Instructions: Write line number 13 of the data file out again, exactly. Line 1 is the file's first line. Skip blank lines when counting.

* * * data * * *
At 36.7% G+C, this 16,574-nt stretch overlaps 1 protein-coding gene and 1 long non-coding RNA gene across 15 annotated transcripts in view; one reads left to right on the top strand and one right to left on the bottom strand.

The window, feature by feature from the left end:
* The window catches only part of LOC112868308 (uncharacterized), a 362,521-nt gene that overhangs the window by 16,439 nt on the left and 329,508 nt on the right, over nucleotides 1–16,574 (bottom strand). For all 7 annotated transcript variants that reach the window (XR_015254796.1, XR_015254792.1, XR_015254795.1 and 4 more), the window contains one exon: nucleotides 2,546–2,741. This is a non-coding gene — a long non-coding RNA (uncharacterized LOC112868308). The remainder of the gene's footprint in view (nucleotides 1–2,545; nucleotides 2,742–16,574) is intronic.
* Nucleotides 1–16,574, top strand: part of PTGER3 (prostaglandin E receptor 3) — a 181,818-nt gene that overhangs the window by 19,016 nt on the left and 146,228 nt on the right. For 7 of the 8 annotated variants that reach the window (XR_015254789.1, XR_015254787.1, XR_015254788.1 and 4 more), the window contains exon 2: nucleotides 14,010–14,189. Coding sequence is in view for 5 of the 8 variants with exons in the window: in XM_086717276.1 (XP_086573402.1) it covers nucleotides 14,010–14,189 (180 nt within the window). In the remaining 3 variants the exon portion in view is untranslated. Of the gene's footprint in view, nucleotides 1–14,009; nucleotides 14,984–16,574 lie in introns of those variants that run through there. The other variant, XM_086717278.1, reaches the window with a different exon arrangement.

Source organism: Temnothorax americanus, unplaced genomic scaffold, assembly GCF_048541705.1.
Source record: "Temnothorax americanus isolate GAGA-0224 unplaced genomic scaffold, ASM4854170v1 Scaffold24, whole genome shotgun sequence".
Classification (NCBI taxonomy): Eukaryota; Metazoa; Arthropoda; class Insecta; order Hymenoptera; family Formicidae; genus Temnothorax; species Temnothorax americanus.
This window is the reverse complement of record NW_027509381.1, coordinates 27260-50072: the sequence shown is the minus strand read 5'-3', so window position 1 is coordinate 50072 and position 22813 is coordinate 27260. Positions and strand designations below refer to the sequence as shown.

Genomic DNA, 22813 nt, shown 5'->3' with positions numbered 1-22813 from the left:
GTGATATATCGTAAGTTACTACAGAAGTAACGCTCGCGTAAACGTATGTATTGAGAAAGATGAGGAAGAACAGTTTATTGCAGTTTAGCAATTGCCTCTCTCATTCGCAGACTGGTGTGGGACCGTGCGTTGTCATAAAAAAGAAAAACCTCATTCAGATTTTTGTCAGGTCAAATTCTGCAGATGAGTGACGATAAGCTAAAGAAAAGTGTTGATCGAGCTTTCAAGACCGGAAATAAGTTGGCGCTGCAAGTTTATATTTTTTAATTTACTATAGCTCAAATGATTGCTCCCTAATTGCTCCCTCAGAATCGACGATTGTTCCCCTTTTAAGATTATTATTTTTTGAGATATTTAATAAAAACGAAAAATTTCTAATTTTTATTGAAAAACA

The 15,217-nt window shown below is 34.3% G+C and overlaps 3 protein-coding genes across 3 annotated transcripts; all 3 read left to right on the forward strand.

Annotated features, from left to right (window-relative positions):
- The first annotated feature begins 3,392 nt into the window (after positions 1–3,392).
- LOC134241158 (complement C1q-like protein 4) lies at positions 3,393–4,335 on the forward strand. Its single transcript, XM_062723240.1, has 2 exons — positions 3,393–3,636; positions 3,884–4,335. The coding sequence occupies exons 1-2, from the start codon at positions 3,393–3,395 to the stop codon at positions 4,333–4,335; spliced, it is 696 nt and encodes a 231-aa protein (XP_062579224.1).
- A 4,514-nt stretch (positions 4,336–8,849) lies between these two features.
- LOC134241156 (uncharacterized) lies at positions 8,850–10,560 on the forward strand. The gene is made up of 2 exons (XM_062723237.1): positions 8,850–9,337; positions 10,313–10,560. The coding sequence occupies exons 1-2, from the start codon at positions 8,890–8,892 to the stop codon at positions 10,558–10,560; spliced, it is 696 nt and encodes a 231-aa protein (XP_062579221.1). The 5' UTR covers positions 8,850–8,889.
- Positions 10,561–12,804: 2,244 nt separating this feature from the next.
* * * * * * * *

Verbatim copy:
- The first annotated feature begins 3,392 nt into the window (after positions 1–3,392).